Joshua Thrush: I began the double bass in 4th grade and started studying with Ira Gold within a few months. My cousin plays bass in the Los Angeles Philharmonic and knew Ira from college, so that is how I ended up getting lessons with him at such a young age. It has been a great experience studying with a teacher at the level of Ira Gold. He has allowed me to advance my technical and musical abilities at a quicker rate and to be exposed to the type of teaching that many students don’t encounter until they go to college or conservatory. If I did not have the connection to Ira Gold that allowed me to study with him, I would have just found a local teacher that may not have been as beneficial in the end for my progression on the double bass.

EK: There are those that say: if you want to learn something, teach it. Has that been your experience teaching double bass to elementary school students?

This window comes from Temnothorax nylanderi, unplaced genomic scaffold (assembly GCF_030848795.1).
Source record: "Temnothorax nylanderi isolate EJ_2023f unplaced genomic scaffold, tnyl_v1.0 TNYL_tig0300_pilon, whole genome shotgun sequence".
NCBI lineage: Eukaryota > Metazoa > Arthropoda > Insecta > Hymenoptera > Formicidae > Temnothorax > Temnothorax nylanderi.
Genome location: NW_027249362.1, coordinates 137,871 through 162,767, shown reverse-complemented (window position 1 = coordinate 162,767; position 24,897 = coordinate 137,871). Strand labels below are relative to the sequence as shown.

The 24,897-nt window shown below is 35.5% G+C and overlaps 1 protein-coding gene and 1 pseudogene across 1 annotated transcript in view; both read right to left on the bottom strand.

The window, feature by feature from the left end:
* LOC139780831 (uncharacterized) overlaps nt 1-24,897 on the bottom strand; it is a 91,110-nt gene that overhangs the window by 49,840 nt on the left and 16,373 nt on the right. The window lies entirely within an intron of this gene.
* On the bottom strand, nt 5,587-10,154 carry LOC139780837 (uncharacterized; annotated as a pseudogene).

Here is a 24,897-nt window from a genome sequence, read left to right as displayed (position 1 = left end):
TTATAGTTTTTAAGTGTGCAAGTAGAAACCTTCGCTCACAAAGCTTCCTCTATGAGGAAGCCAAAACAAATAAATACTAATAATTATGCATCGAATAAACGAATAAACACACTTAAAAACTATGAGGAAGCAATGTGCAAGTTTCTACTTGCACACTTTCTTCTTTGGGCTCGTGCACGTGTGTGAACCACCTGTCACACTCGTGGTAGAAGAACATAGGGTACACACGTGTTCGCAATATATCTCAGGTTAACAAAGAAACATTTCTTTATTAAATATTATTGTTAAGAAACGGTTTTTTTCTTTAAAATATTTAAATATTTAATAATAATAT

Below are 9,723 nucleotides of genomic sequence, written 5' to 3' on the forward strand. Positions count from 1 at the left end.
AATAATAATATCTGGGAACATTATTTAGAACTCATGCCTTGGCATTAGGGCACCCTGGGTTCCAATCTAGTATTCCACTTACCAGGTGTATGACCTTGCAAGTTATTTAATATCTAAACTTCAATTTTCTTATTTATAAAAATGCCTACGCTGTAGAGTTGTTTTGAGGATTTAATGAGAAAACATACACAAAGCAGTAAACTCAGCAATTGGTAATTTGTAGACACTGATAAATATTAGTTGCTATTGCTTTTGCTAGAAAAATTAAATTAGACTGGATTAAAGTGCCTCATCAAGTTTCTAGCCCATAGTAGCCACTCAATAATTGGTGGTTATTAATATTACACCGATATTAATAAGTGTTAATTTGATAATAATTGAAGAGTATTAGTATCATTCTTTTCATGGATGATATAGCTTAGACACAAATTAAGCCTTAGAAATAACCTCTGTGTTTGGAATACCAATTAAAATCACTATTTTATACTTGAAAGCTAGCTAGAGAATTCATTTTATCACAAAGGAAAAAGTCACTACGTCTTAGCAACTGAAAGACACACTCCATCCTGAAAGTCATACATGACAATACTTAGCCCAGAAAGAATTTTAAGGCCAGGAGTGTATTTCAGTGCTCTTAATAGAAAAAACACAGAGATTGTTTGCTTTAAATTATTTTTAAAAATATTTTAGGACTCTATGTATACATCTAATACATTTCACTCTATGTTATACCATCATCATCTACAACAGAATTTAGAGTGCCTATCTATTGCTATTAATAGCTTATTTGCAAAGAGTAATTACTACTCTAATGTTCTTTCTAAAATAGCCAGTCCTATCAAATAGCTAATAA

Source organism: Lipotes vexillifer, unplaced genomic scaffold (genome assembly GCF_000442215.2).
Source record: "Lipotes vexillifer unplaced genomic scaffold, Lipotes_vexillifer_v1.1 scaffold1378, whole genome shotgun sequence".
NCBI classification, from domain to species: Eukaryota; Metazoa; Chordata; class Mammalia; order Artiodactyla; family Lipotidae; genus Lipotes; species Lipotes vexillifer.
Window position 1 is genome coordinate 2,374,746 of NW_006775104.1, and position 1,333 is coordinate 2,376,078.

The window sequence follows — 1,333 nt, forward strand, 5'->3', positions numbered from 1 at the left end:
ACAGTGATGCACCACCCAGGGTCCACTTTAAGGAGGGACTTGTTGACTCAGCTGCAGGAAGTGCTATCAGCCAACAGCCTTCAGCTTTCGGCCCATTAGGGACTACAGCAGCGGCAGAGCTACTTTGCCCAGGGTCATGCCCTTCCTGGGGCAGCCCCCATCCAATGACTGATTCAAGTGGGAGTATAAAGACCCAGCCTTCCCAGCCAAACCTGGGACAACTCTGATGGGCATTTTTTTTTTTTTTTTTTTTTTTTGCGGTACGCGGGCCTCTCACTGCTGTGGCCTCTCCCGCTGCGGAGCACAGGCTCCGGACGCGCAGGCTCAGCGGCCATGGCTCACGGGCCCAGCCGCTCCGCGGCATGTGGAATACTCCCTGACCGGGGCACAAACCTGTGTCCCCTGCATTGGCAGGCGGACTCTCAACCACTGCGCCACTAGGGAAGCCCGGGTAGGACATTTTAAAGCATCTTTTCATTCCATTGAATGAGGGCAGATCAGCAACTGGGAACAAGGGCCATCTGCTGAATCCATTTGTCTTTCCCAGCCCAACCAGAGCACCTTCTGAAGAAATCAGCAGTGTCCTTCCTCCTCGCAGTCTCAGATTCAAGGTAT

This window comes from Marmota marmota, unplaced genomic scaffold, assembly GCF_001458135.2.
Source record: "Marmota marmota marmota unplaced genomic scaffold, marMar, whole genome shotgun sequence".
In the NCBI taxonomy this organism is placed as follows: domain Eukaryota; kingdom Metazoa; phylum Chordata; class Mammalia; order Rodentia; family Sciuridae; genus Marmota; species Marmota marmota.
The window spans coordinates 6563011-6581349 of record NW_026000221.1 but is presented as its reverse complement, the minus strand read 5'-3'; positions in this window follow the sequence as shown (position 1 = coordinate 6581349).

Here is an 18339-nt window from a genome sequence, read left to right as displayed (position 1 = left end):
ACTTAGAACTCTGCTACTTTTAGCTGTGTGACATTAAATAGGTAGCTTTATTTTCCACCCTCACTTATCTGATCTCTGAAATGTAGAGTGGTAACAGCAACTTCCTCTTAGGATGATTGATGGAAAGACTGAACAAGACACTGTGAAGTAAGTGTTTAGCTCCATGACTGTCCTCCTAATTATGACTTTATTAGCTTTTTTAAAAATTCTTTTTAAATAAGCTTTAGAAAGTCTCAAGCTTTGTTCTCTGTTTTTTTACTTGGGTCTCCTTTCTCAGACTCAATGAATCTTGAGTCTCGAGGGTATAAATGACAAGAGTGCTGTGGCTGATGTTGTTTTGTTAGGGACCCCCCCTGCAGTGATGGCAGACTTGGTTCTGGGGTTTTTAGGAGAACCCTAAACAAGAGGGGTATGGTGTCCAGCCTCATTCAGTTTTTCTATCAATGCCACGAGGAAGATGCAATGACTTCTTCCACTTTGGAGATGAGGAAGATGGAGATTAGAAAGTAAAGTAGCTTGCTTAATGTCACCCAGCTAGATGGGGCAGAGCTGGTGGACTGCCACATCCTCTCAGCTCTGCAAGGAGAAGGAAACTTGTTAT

Joshua Thrush: I think teaching the bass to younger kids has definitely helped me to understand and isolate specific skills and techniques that go into overall playing. Most musicians also teach at some point in their career, so I’m grateful for the chance to experience what teaching is like and, hopefully, help my students enjoy playing the bass as much as I do.

EK: I see you’re a Boston University Tanglewood Institute alumnus. (I taught there in the Young Artists Vocal Program back in the early ’90s.) You’ve also made music in other summer festivals and programs, including Birch Creek Symphony and the National Philharmonic Summer Strings. Some others of your many performance and competition experiences include playing last year and the year before in the Northern Virginia Senior Regional Orchestra, and last year in the All-Virginia High School Orchestra. You’ve taken first prize in a number of competitions, including the Great Composers Series Best Bach Performance Competition and the National Philharmonic Solo Bach Competition; you also received the 2022 National Federation of Music Clubs’ Joyce Walsh Junior Disability Award. What are some of the more memorable takeaways from these kinds of experiences that you’d like us to know about?

Joshua Thrush